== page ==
19th Jan, 2008

Nunca Máis

Nunca Máis is a Galician language expression meaning “Never Again” which became very popular in Spain in early 2003, soon after the natural disaster caused by the “Prestige” oil tanker on November 13th, 2002. This ship spread around 20 million gallons of oil (twice the amount spilled by the popular Exxon Valdez disaster) and caused a natural disaster that Galicia is still trying to recover from.

When that happened, volunteers from all over Spain (all over the world, actually) went to help cleaning the Gallician coastline. At that time, work and my studies kept me from being one of those volunteers, and I’ve always had a guiltiness feeling about that, as if I was in debt with Mother Nature or something like that…

Sadly, last December 7th. another oil spill took place only 90 kilometers away from the South Korean county of Taean. Being a much smaller oil spill than the one caused by Prestige, this has been declared South Korea’s worst oil spill ever, and affected a region which is (or was) a tourist resort popular for its natural beauty. From the Wikipedia:

Taean County is most famous for Taean Haean National Park, known for its clear seas, unpolluted soils, coastal flora, tidal flats, coasts, and white sand.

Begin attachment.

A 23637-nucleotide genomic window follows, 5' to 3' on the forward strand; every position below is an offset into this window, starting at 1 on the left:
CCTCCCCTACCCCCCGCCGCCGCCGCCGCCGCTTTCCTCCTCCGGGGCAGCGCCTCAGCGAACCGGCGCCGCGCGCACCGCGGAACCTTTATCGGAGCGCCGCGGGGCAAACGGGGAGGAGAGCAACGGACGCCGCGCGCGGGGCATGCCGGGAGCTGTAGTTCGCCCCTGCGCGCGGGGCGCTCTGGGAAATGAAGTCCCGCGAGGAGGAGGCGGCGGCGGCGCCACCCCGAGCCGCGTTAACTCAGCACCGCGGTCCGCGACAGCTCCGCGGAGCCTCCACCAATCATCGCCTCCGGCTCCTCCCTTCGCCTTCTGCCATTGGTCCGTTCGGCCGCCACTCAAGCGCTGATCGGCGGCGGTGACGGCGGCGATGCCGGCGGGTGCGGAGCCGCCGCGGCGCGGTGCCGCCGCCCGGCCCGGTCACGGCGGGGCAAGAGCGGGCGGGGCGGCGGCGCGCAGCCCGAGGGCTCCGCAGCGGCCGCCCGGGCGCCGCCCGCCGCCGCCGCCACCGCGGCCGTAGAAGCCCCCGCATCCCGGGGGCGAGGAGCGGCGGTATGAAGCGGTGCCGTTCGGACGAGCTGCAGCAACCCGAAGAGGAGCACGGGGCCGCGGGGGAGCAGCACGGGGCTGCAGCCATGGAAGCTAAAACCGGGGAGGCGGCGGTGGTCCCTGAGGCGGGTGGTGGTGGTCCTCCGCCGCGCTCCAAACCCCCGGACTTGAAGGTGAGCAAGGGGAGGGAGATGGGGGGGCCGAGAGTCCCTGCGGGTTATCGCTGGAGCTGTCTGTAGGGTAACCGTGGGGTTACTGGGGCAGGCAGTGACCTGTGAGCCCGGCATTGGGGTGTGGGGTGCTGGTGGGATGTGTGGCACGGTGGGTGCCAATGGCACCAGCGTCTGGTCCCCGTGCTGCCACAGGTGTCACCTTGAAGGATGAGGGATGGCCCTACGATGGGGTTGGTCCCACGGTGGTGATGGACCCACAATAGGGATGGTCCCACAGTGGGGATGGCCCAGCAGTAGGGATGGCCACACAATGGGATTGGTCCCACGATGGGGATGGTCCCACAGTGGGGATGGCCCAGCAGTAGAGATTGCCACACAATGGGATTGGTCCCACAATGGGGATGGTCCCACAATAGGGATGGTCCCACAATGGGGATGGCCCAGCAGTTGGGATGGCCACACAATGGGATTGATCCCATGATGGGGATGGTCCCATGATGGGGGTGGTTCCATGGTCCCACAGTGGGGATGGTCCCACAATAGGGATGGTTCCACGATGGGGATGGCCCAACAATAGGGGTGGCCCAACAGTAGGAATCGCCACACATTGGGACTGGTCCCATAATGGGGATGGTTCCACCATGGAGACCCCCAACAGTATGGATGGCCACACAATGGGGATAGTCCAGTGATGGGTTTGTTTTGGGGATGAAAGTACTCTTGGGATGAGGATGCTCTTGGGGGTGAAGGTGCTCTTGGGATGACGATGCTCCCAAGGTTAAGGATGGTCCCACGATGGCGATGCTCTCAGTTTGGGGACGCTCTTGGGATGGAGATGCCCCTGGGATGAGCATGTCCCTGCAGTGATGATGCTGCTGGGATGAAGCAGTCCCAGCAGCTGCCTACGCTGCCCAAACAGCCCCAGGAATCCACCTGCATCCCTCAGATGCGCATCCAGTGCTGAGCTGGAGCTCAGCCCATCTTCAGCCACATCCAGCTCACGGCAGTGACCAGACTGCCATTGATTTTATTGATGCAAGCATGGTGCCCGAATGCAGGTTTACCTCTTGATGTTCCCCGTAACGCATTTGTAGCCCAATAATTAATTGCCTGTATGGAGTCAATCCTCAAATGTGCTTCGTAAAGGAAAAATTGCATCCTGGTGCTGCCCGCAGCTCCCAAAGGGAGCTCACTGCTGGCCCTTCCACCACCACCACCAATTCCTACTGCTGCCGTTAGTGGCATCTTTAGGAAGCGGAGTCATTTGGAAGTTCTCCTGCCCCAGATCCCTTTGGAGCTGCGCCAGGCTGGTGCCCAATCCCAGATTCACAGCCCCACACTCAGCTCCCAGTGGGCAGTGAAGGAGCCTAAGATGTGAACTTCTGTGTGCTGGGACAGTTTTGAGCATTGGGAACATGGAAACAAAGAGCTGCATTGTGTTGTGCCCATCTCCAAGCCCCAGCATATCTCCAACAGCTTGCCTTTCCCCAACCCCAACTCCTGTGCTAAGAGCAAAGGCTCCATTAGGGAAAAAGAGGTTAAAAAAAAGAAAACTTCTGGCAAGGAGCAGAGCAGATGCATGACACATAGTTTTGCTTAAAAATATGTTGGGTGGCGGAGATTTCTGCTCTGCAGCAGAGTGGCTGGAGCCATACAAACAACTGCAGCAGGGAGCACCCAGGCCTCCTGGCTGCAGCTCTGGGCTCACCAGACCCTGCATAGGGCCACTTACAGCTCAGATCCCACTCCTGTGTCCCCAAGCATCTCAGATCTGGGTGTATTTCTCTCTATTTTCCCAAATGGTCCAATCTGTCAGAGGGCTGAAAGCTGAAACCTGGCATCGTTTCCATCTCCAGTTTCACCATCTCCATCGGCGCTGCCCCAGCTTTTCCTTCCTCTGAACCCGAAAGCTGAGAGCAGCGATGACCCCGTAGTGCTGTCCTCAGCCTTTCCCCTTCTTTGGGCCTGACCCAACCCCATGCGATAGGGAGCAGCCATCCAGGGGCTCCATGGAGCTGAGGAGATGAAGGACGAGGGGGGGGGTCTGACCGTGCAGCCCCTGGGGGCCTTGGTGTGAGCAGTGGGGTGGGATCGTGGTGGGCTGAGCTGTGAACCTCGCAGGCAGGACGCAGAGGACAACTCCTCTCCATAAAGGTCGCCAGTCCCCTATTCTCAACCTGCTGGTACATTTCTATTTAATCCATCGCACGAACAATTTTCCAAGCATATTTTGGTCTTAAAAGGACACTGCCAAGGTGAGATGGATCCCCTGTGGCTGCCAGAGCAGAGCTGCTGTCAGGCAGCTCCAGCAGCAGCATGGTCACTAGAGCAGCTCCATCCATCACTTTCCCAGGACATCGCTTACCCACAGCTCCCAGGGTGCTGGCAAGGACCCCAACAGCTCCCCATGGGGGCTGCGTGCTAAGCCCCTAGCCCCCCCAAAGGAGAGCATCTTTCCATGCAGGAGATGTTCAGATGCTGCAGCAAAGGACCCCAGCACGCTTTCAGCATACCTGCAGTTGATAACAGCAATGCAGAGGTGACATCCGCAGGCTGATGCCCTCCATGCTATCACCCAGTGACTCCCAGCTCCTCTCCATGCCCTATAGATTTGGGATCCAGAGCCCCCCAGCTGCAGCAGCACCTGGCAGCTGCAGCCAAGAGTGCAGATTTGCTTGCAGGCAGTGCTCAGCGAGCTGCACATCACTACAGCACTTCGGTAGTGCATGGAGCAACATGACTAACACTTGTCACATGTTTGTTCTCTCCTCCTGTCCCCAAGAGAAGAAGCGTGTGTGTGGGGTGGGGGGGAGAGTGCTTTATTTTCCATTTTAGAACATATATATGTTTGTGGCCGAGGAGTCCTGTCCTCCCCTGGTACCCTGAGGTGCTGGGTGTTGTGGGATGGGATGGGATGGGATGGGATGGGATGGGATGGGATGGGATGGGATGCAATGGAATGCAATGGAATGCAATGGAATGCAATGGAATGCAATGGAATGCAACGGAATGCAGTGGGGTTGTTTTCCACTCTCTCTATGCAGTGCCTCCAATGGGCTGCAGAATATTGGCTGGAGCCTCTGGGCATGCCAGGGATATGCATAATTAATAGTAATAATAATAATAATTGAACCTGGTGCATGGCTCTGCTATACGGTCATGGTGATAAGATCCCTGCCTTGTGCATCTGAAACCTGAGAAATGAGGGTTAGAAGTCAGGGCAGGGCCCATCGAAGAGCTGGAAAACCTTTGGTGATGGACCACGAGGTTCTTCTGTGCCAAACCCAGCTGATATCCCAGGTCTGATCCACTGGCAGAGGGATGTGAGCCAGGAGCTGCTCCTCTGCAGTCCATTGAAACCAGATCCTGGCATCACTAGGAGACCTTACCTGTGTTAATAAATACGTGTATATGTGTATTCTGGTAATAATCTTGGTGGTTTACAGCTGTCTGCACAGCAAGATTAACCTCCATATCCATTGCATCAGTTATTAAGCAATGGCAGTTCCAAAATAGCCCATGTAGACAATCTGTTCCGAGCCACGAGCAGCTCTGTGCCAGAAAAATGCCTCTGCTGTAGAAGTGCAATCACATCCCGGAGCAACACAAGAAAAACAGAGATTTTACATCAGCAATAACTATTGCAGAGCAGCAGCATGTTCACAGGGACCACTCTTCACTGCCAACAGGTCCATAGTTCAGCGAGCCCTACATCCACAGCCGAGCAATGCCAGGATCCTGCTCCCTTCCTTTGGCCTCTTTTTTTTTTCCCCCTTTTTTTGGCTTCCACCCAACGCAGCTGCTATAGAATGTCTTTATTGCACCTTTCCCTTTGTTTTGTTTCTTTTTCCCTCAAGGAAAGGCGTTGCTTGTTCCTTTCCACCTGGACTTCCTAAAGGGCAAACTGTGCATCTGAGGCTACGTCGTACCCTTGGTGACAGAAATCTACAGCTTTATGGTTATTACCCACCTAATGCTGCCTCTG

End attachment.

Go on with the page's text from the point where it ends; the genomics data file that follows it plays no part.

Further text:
While I was spending Christmas in Spain, my friend Ga-Young told me if I wanted to volunteer to help with the cleaning. This time I said yes:)

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In action, with Jairo.

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Volunteers working.

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The coast was full of dead animals (this one was was still alive…)

Once you get to such a devastated place, the feeling of helplessness is unavoidable. We spent several hours cleaning a little beach, and did a pretty good job, but as soon as the tide rised, the whole beach got black again, so you wonder if you have done anything at all. Hopefully some more volunteers would come next day and remove more oil, little by little, day by day…

The trip from Seoul was organized by e-tomato, a local television channel. We made it to their website (we are on the 9th picture, the coment says “Foreigners also came to volunteer. Thank you.”

You are very welcome.

 

Responses

Good Job. When I was the shrimp, I cried…. you DID do the right thing. Even we have the most advanced machine to clean this up, it should be done like this, by a volunteer working together!!

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